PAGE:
As to other analysts and experts that are tweaking here and there or fidgeting to find their balance, there seem to be evident signs about the beginning of a new era in the Nile Basin, as Reem Leila’s article on Al-Ahram Weekly is showing:

    “Historically, only Egypt and the Sudan have had shares of Nile water. The other Nile Basin countries did not have any need of the water, receiving enough annual rainfall to cover agricultural needs. Egypt has historical rights to the Nile confirmed by many international agreements. Diaa Al-Qoussi, the veteran international water expert, pointed out that earlier agreements were signed by Britain and Italy and the Upper Nile countries. The last such agreement was signed in 1959 by Egypt and Sudan. “We stress that these historical rights are protected by international law,” stated Al-Qoussi. Until 1959 Egypt received 48 billion cubic metres of water.

    After the 1959 agreement, Egypt’s total share of Nile water was increased to 55.5 billion cubic metres, while Sudan has received 14.5 billion cubic metres. This amount only comprises six to eight per cent of the total rainfall over the Nile Basin. Much of the rest is lost, some through evaporation and transpiration, some under the ground. “What we use, then, is very little compared to the potential. Yet to tap this potential, water management must be introduced in some areas, such as the equatorial lakes, where water losses are huge. The weeds consume more than is lost through natural evaporation,” said Al-Qoussi.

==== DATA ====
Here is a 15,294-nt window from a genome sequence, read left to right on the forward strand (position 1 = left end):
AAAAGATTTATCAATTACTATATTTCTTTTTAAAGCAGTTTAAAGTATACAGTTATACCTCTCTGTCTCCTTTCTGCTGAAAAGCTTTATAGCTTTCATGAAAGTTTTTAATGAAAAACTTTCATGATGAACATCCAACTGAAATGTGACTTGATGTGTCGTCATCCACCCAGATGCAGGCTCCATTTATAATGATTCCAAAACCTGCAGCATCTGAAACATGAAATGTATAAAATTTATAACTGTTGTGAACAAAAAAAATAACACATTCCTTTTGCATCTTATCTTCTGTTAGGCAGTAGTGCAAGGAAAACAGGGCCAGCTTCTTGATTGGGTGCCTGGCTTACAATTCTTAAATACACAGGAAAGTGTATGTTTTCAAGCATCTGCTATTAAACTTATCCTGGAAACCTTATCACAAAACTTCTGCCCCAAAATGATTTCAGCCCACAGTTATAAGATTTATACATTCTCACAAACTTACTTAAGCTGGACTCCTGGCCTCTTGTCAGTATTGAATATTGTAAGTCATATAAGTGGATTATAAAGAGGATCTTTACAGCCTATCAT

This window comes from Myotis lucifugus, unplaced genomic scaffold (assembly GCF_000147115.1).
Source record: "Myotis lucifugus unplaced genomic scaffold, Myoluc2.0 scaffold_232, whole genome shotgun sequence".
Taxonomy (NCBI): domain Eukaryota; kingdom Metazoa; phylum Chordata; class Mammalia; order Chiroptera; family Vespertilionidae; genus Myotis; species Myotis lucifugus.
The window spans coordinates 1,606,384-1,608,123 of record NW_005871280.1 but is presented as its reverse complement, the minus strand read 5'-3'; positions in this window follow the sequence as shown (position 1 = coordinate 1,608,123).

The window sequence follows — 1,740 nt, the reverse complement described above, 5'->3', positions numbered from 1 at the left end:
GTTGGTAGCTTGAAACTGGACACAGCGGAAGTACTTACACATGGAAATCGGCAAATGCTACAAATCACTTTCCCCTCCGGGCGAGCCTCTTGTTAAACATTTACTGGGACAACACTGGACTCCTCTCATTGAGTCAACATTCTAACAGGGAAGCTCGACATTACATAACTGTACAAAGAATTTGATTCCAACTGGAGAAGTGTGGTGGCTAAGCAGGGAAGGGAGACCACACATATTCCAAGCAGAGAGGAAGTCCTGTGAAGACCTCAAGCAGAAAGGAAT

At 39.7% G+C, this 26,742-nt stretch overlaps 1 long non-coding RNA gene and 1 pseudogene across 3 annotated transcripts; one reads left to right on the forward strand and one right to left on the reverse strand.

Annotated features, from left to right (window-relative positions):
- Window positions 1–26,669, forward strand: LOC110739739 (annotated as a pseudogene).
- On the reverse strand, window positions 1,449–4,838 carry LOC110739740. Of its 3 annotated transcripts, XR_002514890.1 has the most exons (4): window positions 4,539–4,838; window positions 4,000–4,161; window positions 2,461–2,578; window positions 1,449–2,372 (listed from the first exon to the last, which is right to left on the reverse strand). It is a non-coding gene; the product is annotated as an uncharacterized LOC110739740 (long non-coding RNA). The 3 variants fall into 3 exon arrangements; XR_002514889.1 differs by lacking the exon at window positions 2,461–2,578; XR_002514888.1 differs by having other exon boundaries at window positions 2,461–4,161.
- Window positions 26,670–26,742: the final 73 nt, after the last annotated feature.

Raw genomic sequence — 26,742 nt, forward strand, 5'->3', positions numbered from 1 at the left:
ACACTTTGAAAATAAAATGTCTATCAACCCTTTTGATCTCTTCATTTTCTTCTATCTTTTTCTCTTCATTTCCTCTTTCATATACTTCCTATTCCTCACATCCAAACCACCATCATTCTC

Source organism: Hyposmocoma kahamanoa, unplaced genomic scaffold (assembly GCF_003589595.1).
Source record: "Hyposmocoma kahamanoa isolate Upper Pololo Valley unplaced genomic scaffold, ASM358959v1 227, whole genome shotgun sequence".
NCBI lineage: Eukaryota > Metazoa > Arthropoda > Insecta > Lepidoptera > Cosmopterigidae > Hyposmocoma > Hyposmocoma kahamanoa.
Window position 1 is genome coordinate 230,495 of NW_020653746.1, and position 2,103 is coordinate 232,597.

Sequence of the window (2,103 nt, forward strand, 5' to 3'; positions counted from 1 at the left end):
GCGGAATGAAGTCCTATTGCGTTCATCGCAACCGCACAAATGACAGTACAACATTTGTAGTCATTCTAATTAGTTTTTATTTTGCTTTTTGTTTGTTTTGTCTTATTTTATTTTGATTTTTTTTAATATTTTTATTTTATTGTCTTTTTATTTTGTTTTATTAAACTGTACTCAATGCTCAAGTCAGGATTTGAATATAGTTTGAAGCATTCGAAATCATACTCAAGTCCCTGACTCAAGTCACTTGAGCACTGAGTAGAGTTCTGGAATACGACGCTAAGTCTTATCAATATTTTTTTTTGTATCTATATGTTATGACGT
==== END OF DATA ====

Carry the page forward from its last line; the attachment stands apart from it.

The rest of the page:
Benefiting from Nile water respects several principles. According to Al-Qoussi, the share of any country must be in proportion to its population and the size of its agricultural land. None of the Nile Basin countries should harm any of its neighbouring countries who benefit from the River Nile. An international dispute will develop between Egypt and Nile Basin countries if they are to insist on their stance. “Alternatives in such cases aren’t much. Other than political and diplomatic negotiations and international arbitration, the only remaining option will be the use of military force,” added Al-Qoussi.

    Ibrahim Nasreddin of Cairo University’s African Studies Institute stated that the Nile Basin countries have begun to develop and many of them want to use Nile water for irrigation. “However, decisions such as these cannot be made by one country. From now on there must be consultation and mutual agreement,” emphasised Nasreddin. Egypt will eventually need to increase its quota as this is a legal right, nonetheless. “Due to the ever increasing 80 million souls inhabiting the country, the individual’s share of potable water became less than 750 cubic metres per year, compared to 2,000 as that person’s share in any of the source countries. Officials must start talking and the details will come later. They should focus on joint projects similar to that of Gongli. The most important principle, though, is that the Nile is for all its countries. This understanding relieves the Upper Nile countries and definitely today there is a new attitude emerging,” he explains.”